Covid spreads fears grow as China lifts zero-tolerance restrictions

BEIJING/SHANGHAI: As many Chinese embraced new freedoms on Thursday after the country abandoned key parts of its strict zero Covid regime, fears grew that a virus that had been largely contained could be unleashed soon.
Three years into the pandemic, many in China were eager for Beijing to start aligning its rigid virus prevention measures with the rest of the world, which has opened wide in an effort to live with the disease.
Those frustrations boiled over into widespread protests last month, the biggest display of public discontent since President Xi Jinping came to power in 2012.
Without saying it was a response to those protests, some cities and regions began to loosen COVID controls, in moves that heralded a nationwide relaxation of rules unveiled by the National Health Commission on Wednesday.
The NHC said infected people with mild symptoms can now be quarantined at home and it has removed the need for testing and health checks on mobile apps for a variety of activities. , including travel across the country.
Domestic ticket sales for tourist and leisure sites soared, according to state media, while some people took to social media to reveal they had tested positive for the virus – something which had previously been heavily stigmatized in China.
Others expressed caution.
“I know COVID isn’t so ‘awful’ now, but it’s still contagious and will hurt,” said a post on the Weibo platform. “The fear brought to our hearts cannot be easily dispelled.”
“Too many positives!” said another Weibo user.
Some manufacturers and restaurants keen to stay open in China prefer to err on the side of caution, keeping COVID-19 restrictions until they get a clearer picture of how workplaces will be affected by the easing. strict measures.
However, Apple supplier Foxconn’s COVID-hit Zhengzhou factory in China lifted its “closed-loop” management restrictions on Thursday, it said in a statement posted on its website. WeChat Account.
The Zhengzhou Industrial Park where Foxconn is located was subjected to a closed-loop system that isolated the factory from the rest of the world for 56 days.
China reported 21,439 new local COVID-19 infections on Dec. 7, down slightly from the previous day and below a peak of 40,052 cases on Nov. 27. Cases have recently dropped as authorities in the country dropped testing requirements.
Shares in China and Hong Kong rallied Asian stock markets on Thursday as these still-cautious steps toward reopening were seen as giving the world’s second-largest economy a chance to regain momentum. Macau casino operators partly led the rally, ending up 12.2%, sending their quarterly gain to 46.5%.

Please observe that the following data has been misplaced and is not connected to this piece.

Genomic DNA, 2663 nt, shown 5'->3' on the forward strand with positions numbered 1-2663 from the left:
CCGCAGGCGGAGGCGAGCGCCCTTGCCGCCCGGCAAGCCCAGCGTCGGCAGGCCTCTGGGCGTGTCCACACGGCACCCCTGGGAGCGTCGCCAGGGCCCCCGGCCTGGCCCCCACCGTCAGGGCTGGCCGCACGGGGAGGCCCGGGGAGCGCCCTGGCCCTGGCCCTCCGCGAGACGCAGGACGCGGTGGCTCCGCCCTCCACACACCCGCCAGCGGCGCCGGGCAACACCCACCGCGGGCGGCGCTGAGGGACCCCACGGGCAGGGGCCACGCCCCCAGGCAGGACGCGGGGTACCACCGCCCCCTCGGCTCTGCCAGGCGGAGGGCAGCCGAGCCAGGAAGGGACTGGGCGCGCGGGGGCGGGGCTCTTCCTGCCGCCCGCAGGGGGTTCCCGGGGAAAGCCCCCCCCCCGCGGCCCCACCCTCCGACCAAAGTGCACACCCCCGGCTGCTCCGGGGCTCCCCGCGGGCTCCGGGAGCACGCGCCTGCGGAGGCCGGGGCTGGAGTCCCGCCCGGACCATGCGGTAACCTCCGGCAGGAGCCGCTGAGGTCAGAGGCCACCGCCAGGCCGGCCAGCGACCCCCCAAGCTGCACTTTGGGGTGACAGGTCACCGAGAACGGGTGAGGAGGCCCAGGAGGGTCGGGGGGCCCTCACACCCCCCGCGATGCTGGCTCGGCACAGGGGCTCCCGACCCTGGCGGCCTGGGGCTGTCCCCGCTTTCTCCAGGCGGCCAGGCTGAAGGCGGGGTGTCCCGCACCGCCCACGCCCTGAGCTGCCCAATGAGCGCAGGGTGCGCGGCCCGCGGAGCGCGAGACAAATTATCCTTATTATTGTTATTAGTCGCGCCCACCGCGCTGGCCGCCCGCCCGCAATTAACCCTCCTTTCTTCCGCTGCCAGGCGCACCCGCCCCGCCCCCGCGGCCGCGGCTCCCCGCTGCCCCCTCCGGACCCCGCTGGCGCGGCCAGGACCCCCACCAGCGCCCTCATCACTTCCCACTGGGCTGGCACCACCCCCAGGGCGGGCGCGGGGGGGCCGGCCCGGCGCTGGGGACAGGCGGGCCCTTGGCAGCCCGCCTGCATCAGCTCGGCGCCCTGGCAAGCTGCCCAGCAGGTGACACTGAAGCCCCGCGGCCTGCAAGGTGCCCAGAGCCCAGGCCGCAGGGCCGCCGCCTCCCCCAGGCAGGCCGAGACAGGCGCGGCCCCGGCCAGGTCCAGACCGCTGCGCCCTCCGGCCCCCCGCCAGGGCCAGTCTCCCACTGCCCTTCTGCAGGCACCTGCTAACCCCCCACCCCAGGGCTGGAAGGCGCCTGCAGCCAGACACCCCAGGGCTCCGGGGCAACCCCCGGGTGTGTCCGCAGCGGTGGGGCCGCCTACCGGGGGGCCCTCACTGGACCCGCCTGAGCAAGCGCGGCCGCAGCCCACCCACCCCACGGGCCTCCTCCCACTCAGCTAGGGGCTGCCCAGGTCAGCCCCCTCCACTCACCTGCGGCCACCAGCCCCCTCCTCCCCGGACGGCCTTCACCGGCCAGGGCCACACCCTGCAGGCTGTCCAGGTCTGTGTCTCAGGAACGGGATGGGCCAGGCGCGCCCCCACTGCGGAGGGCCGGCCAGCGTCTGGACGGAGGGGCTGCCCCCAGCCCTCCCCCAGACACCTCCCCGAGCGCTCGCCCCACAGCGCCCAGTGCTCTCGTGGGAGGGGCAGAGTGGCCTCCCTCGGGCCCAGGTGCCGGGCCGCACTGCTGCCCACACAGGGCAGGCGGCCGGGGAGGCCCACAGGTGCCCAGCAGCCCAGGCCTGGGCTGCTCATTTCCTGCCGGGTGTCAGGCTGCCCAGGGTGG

The Chinese yuan, which has also regained ground against the dollar in recent weeks, was little changed on Thursday.
More broadly, the change will likely reduce economic growth over the coming months as infections rise, leading to a rebound only later in 2023, economists said.
This growth will continue to accelerate with the implementation of easing measures, state media CCTV said Thursday, citing Premier Li Keqiang.
China’s most populous city, Shanghai, which has suffered one of the country’s longest and toughest lockdowns, on Thursday dropped the need for Covid tests to enter restaurants or entertainment venues.
There has been no mention of China’s “zero-Covid” policy in recent announcements, raising suspicions that the term is dying out.
Senior officials have also softened their tone on the dangers posed by the virus.
But, while embracing the new, more relaxed controls, some cities have urged residents to remain vigilant.
Some analysts and medical experts say China is ill-prepared for a sharp rise in infections, in part because of low vaccination rates among vulnerable people and its fragile health system.
Amid reports of fever medicine panic buying, financial media outlet Yicai, citing third-party data, said the average daily sales volume of home test kits had increased more than 400 times. since November.
“It (China) may have to pay for its procrastination in adopting a ‘living with COVID’ approach,” Nomura analysts said in a note Thursday.
Infection rates in China are only around 0.13%, “far from the level needed for herd immunity,” Nomura said.
Feng Zijian, a former official with the Chinese Center for Disease Control, told China Youth Daily that up to 60% of China’s population could be infected in the first large-scale wave before it stabilizes.
“Ultimately, around 80-90% of people will be infected,” he said.
The country is likely to face a large-scale outbreak in the next one to two months, state-run magazine China Newsweek reported Thursday, citing health experts.
China’s current tally of 5,235 COVID-related deaths is a tiny fraction of its population of 1.4 billion, and extremely low by global standards. Some experts have warned that the toll could exceed 1.5 million if the exit is too rushed.
But, even with the dangers, for many there is an acceptance that life must go on.
“It’s impossible to completely kill this virus, maybe just live with it and hope it evolves into the flu,” said Yana 22-year-old unemployed man from Beijing who said he hoped a more open Chinese economy would help him find a job.


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